filter_names <- c("Coordinate","Eccen","LInf","Ref","DTM","Gaussian","PCA")
res_filter <- data.frame(Filter = filter_names,
                        weighted_shannon = c(1.389, 1.221, 1.453, 1.158, 1.345, 1.399, 1.349),
                        spread_measure = c(2.767, 3.101, 2.607, 4.001, 4.119, 3.957, 2.034))
res <- pareto_opt(res_filter)

Then, we plot the results with ggplot2:

# Illustration of Pareto frontier
res <- pareto_opt(res_filter, top = nrow(res_filter))
res$.level[res$.level>1] <- "Others"
res$.level[res$.level==1] <- "Frontier"
class(res) <- "data.frame"
gp <- ggplot(res, aes(x = weighted_shannon, y = spread_measure,
                      color = factor(.level),
                      label = Filter)) +
  geom_point(size = 3) +
  geom_step(aes(group = .level), data = res[res$.level=="Frontier",],
            direction = "vh", size = 2) +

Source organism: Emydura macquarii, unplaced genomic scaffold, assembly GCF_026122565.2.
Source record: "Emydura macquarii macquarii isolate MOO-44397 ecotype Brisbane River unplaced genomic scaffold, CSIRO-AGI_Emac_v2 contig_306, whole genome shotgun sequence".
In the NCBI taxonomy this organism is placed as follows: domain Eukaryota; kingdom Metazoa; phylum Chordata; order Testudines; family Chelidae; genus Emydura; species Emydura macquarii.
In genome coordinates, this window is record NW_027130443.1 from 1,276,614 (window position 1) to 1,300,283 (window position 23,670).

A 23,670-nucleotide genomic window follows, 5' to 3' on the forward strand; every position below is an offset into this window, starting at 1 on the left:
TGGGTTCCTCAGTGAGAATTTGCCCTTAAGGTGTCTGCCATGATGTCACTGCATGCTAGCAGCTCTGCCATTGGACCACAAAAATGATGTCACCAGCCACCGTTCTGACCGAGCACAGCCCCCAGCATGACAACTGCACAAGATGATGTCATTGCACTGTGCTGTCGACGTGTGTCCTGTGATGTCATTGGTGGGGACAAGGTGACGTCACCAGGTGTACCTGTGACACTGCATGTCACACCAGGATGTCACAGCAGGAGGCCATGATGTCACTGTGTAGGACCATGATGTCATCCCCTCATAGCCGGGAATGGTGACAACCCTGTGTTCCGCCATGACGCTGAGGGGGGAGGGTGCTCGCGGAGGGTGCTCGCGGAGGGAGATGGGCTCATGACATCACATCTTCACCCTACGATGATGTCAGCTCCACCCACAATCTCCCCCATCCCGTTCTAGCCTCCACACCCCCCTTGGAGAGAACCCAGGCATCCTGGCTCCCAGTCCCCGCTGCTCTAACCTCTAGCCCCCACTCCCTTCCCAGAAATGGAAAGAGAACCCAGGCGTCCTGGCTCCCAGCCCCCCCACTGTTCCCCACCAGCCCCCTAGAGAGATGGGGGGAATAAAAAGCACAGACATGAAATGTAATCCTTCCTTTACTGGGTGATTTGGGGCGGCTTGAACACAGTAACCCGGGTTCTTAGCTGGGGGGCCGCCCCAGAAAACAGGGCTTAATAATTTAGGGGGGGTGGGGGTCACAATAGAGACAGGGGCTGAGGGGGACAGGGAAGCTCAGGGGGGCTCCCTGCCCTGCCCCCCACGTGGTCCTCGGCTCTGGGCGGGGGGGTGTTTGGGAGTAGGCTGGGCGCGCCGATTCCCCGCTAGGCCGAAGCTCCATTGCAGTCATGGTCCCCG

geom_label(aes(fill = factor(.level)), colour = "white", fontface = "bold") +
  labs(fill='') + labs(color='') + xlab("Shannon index") +
  ylab("Spread measure")

In the graph, the red line represents the Pareto frontier, the red squares represent the filter functions on the Pareto frontier, and the blue squares represent the filter functions not in the Pareto frontier.

The package also provides a function, filter_evaluate, for users to efficiently get the measures for the graphs generated under different filter functions. It accepts arbitrary number of filter vectors from the filter functions and returns the measures as a data.frame object that can be directly used in the pareto_opt function. An example of using the filter_evaluate function is shown below for three filter functions on the chicken foot example:

tp_data <- chicken_generator(1)
tp_dist <- dist(tp_data[,-1])
fe <- filter_eccen(dist = tp_dist, p = 2)
fc <- filter_coordinate(tp_data[,-1], 2)
fg <- filter_gaussian(dist=tp_dist, sigma=1)
res_eval <- filter_evaluate(fe,fc,fg,
                            dat = tp_data, group_ind = tp_data$Group,
                            num_intervals = 10, percent_overlap = 70)

Then the results can be passed to the pareto_opt function.

res <- pareto_opt(res_eval)

TianshuFeng/SemiMapper documentation built on Feb. 21, 2020, 3:43 p.m.